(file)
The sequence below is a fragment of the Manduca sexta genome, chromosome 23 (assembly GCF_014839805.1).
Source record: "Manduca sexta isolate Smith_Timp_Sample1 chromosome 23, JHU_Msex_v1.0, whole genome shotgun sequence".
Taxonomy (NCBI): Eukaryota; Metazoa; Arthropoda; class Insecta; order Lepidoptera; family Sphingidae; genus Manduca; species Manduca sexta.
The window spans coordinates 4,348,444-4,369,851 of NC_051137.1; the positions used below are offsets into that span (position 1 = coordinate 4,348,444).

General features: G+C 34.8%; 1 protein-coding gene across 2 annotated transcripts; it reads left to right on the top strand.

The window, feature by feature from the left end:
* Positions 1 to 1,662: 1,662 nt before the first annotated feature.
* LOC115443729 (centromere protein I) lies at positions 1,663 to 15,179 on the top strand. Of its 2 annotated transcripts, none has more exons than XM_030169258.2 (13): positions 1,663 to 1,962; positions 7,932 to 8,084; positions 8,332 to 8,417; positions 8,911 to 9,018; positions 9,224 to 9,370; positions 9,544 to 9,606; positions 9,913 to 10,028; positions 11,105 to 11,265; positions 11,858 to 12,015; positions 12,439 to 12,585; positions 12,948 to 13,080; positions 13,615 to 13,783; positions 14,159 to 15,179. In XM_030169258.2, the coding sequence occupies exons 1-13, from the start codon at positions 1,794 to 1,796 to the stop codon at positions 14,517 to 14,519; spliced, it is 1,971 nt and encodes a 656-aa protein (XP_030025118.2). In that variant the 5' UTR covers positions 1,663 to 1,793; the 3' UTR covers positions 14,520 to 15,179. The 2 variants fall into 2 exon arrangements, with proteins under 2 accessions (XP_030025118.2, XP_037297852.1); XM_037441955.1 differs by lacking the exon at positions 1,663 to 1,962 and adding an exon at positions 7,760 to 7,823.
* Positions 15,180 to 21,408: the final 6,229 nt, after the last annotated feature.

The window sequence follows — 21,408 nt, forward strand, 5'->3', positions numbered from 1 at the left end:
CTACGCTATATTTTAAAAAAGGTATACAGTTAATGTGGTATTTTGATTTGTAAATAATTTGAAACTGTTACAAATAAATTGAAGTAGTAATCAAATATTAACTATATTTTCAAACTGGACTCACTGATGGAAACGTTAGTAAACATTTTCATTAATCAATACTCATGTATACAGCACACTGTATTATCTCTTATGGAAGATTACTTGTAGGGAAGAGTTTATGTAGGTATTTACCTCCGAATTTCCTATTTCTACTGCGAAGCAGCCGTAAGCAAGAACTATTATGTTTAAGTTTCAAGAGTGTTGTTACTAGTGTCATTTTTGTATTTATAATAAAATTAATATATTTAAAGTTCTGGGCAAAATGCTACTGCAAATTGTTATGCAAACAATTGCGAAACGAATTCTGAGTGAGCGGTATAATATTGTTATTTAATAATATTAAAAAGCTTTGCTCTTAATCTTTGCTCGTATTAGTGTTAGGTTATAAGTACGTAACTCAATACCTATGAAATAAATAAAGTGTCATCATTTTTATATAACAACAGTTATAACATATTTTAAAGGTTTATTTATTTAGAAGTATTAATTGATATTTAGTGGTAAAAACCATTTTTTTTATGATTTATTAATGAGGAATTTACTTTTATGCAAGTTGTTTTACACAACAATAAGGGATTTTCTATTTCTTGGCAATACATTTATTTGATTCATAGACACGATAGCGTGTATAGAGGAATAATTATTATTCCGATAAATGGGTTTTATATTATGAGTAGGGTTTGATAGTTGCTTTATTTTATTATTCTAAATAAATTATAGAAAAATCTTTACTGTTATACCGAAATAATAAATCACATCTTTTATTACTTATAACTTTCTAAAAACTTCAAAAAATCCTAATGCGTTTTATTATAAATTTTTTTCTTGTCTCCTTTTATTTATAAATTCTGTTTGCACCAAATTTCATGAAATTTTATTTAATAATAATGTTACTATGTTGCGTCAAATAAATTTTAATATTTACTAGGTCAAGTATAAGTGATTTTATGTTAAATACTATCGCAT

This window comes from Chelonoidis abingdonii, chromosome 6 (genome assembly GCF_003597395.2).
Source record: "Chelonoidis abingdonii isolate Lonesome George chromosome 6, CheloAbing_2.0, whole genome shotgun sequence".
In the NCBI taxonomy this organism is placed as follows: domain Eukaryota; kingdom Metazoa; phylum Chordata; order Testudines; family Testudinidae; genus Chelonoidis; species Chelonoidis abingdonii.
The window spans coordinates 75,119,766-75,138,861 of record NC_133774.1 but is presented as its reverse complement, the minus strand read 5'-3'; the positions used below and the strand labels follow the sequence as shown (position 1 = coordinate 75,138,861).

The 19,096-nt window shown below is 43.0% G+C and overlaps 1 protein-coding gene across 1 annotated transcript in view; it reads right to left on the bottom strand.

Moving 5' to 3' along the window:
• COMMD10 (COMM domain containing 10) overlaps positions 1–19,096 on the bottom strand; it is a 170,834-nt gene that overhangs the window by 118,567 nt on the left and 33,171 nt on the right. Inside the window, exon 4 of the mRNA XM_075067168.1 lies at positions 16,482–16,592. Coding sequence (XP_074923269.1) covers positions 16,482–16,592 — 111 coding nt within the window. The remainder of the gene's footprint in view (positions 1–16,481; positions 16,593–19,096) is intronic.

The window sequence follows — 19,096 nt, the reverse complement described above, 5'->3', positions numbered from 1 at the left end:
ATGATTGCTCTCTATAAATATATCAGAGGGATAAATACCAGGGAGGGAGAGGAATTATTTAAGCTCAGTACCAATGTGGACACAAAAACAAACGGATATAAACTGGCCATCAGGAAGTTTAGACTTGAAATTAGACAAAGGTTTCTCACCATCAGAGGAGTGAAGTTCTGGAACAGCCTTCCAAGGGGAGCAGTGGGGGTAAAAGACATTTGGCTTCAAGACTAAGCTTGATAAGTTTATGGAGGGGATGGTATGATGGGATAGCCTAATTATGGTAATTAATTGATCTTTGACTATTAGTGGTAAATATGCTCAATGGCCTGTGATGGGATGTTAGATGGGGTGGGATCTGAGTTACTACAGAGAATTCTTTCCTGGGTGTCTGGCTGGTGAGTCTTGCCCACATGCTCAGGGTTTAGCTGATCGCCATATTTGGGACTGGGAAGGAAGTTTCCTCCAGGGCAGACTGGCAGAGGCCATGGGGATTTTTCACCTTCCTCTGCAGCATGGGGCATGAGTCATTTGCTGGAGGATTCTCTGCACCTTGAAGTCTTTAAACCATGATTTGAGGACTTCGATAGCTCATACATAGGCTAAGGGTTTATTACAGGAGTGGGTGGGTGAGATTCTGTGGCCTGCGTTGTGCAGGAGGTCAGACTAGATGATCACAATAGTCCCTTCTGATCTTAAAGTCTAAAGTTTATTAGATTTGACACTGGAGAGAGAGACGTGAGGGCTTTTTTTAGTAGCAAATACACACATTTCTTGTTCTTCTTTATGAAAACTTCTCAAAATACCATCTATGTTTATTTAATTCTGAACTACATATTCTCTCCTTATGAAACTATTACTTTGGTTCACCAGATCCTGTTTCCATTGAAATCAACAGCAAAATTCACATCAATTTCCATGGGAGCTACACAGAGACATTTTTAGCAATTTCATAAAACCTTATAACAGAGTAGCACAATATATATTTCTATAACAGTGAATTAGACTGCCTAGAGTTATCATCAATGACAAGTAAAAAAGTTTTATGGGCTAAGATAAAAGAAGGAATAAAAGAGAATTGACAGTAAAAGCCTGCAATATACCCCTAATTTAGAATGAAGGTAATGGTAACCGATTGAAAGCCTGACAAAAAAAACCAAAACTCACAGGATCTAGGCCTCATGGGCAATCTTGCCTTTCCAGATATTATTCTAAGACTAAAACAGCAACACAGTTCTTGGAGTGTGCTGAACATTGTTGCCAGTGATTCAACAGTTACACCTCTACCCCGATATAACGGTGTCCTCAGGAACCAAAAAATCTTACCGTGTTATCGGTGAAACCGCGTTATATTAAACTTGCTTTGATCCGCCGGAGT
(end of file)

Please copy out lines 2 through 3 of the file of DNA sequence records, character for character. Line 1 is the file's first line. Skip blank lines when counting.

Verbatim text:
Source record: "Manduca sexta isolate Smith_Timp_Sample1 chromosome 23, JHU_Msex_v1.0, whole genome shotgun sequence".
Taxonomy (NCBI): Eukaryota; Metazoa; Arthropoda; class Insecta; order Lepidoptera; family Sphingidae; genus Manduca; species Manduca sexta.